Mathematics Site - J.S. Milne (since 1996)

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Etale Cohomology. • Hodge Cycles, Motives, and Shimura Varieties • Arithmetic Duality Theorems • Automorphic Forms, Shimura Varieties, and L-functions • Elliptic curves.

Group Theory • Fields and Galois Theory • Algebraic Geometry • Algebraic Number Theory • Modular Functions and Modular Forms • Elliptic Curves • Abelian Varieties • Lectures on Etale Cohomology • Class Field Theory • Algebraic Groups, Lie Groups, and their Arithmetic Subgroups • Complex Multiplication

Commutative Algebra • Motives • Shimura Varieties • Tannakian Categories • Work of Tate

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- Nov 24,2013. A proof of the Barsotti-Chevalley theorem on algebraic groups here
- Nov 13,2013. Motivic complexes and special values of zeta functions (with NR) here
- Oct 16,2013. The
*p*-cohomology of algebraic varieties and special values of zeta functions (with NR) here

- May 5, 2013. New version of
*Lie Algebras, Algebraic Groups, ...*LAG - April 15, 2012. GT, FT, and ANT now available for ereaders

- May 2, 2013. New version of
*Commutative Algebra*. CA - March 18, 2012. The Work of John Tate For Abel prize volume.
- May 13, 2011. TeXed version of Tannakian Categories (with Deligne)

- September, 2013. Proceedings of the 1955 Tokyo-Nikko Conference on Algebraic Number Theory
- January 23, 2010.
*Complete*notes from the famous 1964 Woods Hole conference.

Gabriel García Márquez, Living to Tell the Tale, p204.

*Early on I noticed that mathematicians live in a world inaccessible to common mortals
... They are a special breed possessed by an intense cerebral life;
simultaneously living on two distinct levels of consciousness,
they are at once present and able to carry on normally
and yet are immersed in the abstractions that form the core of their lives. *

Françoise Ulam (Stanislaw Ulam's wife).

*Every mathematician worthy of the name has experienced, if only rarely,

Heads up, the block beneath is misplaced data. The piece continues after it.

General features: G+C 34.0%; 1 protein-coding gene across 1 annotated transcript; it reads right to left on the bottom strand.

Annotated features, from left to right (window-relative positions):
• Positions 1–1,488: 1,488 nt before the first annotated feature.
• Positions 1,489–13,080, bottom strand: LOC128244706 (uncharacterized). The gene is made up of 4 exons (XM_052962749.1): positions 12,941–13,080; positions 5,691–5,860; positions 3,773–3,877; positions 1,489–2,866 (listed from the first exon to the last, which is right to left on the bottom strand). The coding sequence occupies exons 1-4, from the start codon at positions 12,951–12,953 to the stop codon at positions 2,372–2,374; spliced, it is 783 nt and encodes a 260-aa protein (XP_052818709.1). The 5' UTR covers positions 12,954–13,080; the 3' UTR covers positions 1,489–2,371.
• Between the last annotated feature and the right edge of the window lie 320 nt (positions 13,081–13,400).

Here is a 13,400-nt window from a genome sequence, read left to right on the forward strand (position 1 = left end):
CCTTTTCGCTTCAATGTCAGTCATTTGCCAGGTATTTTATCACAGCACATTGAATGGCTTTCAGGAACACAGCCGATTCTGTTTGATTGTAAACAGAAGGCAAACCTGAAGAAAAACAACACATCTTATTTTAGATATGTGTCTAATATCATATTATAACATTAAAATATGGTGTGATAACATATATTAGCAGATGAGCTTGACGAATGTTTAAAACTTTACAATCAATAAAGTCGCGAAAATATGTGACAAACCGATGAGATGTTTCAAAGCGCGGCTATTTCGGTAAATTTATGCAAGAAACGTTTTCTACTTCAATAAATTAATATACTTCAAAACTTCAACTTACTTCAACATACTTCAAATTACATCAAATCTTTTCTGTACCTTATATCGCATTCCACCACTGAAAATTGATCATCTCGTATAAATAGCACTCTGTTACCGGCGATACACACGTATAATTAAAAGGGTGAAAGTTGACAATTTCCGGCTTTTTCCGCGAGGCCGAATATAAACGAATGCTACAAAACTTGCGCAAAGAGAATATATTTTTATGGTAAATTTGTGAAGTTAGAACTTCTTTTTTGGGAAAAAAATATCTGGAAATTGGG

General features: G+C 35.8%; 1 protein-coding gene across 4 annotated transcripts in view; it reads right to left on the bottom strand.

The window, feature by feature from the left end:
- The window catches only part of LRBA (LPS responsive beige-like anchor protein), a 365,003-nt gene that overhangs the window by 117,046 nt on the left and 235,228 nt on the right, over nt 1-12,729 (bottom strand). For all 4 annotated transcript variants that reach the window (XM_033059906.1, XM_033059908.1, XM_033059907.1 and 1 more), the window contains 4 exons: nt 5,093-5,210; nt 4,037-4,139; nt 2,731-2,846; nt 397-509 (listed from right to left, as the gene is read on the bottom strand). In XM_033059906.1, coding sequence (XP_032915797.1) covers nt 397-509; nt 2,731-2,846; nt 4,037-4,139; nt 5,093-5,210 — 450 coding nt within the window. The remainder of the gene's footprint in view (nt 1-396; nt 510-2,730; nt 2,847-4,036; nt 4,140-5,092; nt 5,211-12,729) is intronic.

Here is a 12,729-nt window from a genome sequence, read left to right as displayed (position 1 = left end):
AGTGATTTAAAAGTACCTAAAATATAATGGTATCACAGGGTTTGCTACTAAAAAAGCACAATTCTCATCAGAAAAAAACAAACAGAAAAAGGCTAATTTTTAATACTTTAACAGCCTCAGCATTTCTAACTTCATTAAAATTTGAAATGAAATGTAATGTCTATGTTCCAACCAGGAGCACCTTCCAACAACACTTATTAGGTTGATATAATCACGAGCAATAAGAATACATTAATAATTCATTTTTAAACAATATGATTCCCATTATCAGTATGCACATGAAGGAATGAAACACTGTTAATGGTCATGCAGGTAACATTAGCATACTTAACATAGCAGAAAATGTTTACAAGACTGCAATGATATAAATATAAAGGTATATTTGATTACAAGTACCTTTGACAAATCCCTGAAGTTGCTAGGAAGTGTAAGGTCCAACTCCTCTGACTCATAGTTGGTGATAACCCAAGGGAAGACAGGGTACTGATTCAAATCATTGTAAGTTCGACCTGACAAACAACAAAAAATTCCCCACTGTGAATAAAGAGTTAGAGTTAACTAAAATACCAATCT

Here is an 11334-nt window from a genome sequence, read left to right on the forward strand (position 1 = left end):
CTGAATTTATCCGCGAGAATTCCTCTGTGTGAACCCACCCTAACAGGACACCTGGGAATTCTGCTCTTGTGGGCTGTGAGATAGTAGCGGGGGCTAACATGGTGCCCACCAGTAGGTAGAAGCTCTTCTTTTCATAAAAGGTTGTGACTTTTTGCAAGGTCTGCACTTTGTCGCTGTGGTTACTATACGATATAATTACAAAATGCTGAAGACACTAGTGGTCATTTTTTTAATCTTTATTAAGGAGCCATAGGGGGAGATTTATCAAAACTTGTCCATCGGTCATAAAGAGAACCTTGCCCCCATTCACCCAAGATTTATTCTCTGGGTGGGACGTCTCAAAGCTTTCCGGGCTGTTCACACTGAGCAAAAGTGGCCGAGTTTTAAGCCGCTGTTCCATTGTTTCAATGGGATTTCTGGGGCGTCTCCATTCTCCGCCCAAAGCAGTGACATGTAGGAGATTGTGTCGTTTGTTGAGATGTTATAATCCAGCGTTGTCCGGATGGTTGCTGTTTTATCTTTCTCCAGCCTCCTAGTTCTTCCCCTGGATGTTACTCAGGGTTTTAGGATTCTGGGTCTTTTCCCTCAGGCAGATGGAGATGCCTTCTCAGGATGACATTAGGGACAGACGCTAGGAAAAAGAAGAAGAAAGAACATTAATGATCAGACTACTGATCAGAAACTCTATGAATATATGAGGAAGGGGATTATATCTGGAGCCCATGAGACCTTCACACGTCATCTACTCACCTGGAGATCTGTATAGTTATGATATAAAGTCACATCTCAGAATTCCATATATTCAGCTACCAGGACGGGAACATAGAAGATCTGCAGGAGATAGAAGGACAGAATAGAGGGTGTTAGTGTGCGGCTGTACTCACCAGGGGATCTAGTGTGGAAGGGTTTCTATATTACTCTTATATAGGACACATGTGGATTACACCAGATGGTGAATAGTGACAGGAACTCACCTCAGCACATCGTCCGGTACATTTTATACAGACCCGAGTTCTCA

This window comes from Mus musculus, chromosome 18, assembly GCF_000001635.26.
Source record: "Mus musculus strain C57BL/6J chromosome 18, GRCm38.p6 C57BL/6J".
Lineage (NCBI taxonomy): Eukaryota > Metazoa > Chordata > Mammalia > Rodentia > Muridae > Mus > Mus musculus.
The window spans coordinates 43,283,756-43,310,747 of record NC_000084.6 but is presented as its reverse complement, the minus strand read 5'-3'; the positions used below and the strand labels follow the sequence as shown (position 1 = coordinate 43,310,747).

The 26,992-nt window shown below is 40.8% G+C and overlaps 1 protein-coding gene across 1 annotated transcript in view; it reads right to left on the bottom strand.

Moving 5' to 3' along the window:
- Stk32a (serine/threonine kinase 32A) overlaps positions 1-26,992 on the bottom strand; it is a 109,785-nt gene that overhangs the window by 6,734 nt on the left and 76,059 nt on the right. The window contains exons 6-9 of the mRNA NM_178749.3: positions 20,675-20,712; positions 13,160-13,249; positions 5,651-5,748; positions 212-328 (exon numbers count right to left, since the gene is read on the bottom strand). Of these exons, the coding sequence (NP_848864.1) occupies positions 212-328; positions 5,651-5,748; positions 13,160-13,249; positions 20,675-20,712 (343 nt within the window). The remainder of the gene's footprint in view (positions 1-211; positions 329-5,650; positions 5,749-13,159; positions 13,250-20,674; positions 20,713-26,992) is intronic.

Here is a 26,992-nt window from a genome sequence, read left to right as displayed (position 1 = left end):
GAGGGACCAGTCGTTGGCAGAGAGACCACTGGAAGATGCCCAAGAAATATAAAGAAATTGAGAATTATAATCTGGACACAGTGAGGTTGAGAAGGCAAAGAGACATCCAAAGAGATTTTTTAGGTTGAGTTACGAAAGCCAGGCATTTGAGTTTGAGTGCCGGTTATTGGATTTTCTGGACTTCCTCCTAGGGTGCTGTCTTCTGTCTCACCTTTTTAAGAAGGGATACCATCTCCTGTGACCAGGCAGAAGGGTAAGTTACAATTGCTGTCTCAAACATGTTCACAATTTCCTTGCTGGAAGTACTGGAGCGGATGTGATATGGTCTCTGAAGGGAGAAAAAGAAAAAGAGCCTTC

the state of lucid exaltation in which one thought
succeeds another as if miraculously, and
in which the unconscious (however one interprets that word) seems
to play a role.*

André Weil

*... it is impossible to explain honestly the beauties of the laws of
nature in a way that people can feel, without their having some deep
understanding of mathematics. I am sorry, but this seems to be the
case.*

Richard Feynman
er...

I came into the room, which was half dark, and presently spotted Lord Kelvin in the
audience and realised that I was in for trouble at the last part of my speech dealing with
the age of the earth, where my views conflicted with his. To my relief, Kelvin fell fast
asleep, but as I came to the important point, I saw the old bird sit up, open an eye and
cock a baleful glance at me! Then a sudden inspiration came, and I said Lord Kelvin had
limited the age of the earth, *provided no new source (of energy) was discovered.* That
prophetic utterance refers to what we are now considering tonight, radium! Behold! the old
boy beamed upon me.

Ernest Rutherford

*In the broad light of day mathematicians check their equations and
their proofs, leaving no stone unturned in their search for rigour.
But, at night, under the full moon, they dream, they float among the
stars and wonder at the miracle of the heavens. They are inspired.
Without dreams there is no art, no mathematics, no life.*

Atiyah (NAMS Jan 2010 p.8).

*I still say to myself when I am depressed, and find myself forced to
listen to pompous and tiresome people, "Well, I have done one thing
you could never have have done, and that is to have collaborated with
both Littlewood and Ramanujan on something like equal terms."*

Hardy, Apology, Sect. 29.

*The problem with the global village is all the
global-village idiots.*

Attributed to Sidney Coleman in arXiv:1108.2700.

Paul Krugman, blog April 8 2011.

Bill Clinton (Sept. 6, 2012).

*Do not work within two hours of a substantial meal; blood cannot be in
two places at once.*

J.E. Littlewood, in Littlewood's miscellany, p199.

*Certainly the best times were when I was alone with mathematics, free of ambition and pretense, and indifferent to the world.*

Langlands, in Mathematicians: An Outer View of the Inner World, p142.

*Mathematics has been for me, not only a profession, but also my
preferred hobby. ... Again and again I have been guided by a sense of
the architecture of this edifice, to which we continue to add new
wings and new floors while renovating the parts already constructed,
into feeling that certain problems had priority as opening new
perspectives or establishing a new foundation for future
constructions. This is the professional point of view, but happily
these problems were those that attracted me the most. In other
instances I was not guided by such motives, being attracted only by
curiosity, by the need to know the answer to an enigma, without
reference to its importance in a general context.* Borel, Œuvres
IV, p376.

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